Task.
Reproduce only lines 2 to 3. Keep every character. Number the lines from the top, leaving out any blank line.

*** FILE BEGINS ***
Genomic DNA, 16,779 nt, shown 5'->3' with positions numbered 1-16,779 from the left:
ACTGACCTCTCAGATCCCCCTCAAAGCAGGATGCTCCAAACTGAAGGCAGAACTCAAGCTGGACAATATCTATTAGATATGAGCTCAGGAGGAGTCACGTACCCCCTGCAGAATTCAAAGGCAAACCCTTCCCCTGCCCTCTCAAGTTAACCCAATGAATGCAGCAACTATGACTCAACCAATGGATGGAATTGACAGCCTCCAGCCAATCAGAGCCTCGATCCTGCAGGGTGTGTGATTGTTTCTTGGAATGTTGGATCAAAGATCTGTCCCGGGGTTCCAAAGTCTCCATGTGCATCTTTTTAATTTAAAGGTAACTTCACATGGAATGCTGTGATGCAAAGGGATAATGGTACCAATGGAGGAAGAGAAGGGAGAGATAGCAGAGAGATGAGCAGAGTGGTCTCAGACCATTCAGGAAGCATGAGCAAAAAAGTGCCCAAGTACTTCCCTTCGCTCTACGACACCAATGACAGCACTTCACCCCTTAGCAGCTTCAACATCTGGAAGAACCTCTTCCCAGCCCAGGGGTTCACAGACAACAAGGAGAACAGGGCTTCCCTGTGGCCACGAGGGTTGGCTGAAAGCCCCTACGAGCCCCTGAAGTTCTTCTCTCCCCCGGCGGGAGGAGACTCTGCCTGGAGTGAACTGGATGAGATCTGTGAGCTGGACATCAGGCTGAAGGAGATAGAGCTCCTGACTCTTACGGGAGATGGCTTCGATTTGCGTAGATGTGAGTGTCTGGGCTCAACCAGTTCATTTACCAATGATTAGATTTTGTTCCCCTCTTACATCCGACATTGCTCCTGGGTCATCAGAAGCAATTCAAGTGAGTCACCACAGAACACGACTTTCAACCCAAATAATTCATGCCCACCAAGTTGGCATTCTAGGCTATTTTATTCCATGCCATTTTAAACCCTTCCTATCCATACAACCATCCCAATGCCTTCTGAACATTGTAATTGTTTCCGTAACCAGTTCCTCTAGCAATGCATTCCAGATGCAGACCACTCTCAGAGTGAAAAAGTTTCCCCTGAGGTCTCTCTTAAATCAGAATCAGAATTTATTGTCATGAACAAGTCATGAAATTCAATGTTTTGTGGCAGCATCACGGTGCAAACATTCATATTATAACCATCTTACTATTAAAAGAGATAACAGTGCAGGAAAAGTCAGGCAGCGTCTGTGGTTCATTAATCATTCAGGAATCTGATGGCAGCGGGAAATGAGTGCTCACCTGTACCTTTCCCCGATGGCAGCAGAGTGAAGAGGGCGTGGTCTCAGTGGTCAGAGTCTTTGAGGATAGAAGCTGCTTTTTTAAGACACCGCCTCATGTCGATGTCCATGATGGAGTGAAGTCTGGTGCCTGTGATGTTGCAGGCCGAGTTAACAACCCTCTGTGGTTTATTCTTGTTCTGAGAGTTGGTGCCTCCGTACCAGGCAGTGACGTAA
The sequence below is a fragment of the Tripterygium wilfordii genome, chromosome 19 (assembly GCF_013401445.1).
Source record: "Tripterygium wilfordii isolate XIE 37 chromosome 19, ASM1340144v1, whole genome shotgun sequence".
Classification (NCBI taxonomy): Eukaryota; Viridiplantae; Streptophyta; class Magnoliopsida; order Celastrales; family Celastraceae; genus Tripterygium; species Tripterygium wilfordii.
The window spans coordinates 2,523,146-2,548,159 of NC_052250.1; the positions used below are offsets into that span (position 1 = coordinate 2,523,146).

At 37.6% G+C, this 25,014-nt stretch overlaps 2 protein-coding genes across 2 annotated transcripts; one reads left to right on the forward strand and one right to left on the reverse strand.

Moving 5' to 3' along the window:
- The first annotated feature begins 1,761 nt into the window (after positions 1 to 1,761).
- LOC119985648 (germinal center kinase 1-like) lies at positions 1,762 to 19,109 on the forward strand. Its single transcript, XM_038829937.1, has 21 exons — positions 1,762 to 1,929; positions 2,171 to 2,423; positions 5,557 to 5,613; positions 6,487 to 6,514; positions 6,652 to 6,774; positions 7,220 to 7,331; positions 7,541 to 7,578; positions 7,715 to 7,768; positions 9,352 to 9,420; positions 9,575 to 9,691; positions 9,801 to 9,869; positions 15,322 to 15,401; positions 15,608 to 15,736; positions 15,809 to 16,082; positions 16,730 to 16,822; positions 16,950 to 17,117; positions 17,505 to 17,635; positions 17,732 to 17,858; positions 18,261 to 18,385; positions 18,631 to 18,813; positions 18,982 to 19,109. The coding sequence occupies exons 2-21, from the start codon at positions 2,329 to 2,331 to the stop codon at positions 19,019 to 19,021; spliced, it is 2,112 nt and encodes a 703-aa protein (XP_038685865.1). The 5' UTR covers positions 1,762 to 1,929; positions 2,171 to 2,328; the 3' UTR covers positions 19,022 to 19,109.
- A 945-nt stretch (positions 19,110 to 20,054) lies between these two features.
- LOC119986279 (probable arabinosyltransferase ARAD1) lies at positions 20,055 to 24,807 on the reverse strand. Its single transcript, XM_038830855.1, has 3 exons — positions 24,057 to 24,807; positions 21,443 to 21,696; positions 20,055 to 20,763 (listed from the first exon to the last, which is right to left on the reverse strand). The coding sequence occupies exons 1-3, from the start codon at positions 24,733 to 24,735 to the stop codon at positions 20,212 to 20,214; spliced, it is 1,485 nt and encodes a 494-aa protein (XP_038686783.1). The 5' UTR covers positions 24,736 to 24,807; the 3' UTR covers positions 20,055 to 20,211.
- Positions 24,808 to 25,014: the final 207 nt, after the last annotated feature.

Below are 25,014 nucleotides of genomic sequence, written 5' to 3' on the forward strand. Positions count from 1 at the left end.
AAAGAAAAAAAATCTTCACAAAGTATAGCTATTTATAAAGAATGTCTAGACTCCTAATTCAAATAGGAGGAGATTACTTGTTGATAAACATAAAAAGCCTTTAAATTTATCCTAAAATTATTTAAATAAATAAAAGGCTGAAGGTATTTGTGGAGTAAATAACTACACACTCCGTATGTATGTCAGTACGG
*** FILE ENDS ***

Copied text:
ACTGACCTCTCAGATCCCCCTCAAAGCAGGATGCTCCAAACTGAAGGCAGAACTCAAGCTGGACAATATCTATTAGATATGAGCTCAGGAGGAGTCACGTACCCCCTGCAGAATTCAAAGGCAAACCCTTCCCCTGCCCTCTCAAGTTAACCCAATGAATGCAGCAACTATGACTCAACCAATGGATGGAATTGACAGCCTCCAGCCAATCAGAGCCTCGATCCTGCAGGGTGTGTGATTGTTTCTTGGAATGTTGGATCAAAGATCTGTCCCGGGGTTCCAAAGTCTCCATGTGCATCTTTTTAATTTAAAGGTAACTTCACATGGAATGCTGTGATGCAAAGGGATAATGGTACCAATGGAGGAAGAGAAGGGAGAGATAGCAGAGAGATGAGCAGAGTGGTCTCAGACCATTCAGGAAGCATGAGCAAAAAAGTGCCCAAGTACTTCCCTTCGCTCTACGACACCAATGACAGCACTTCACCCCTTAGCAGCTTCAACATCTGGAAGAACCTCTTCCCAGCCCAGGGGTTCACAGACAACAAGGAGAACAGGGCTTCCCTGTGGCCACGAGGGTTGGCTGAAAGCCCCTACGAGCCCCTGAAGTTCTTCTCTCCCCCGGCGGGAGGAGACTCTGCCTGGAGTGAACTGGATGAGATCTGTGAGCTGGACATCAGGCTGAAGGAGATAGAGCTCCTGACTCTTACGGGAGATGGCTTCGATTTGCGTAGATGTGAGTGTCTGGGCTCAACCAGTTCATTTACCAATGATTAGATTTTGTTCCCCTCTTACATCCGACATTGCTCCTGGGTCATCAGAAGCAATTCAAGTGAGTCACCACAGAACACGACTTTCAACCCAAATAATTCATGCCCACCAAGTTGGCATTCTAGGCTATTTTATTCCATGCCATTTTAAACCCTTCCTATCCATACAACCATCCCAATGCCTTCTGAACATTGTAATTGTTTCCGTAACCAGTTCCTCTAGCAATGCATTCCAGATGCAGACCACTCTCAGAGTGAAAAAGTTTCCCCTGAGGTCTCTCTTAAATCAGAATCAGAATTTATTGTCATGAACAAGTCATGAAATTCAATGTTTTGTGGCAGCATCACGGTGCAAACATTCATATTATAACCATCTTACTATTAAAAGAGATAACAGTGCAGGAAAAGTCAGGCAGCGTCTGTGGTTCATTAATCATTCAGGAATCTGATGGCAGCGGGAAATGAGTGCTCACCTGTACCTTTCCCCGATGGCAGCAGAGTGAAGAGGGCGTGGTCTCAGTGGTCAGAGTCTTTGAGGATAGAAGCTGCTTTTTTAAGACACCGCCTCATGTCGATGTCCATGATGGAGTGAAGTCTGGTGCCTGTGATGTTGCAGGCCGAGTTAACAACCCTCTGTGGTTTATTCTTGTTCTGAGAGTTGGTGCCTCCGTACCAGGCAGTGACGTAA
The sequence below is a fragment of the Tripterygium wilfordii genome, chromosome 19 (assembly GCF_013401445.1).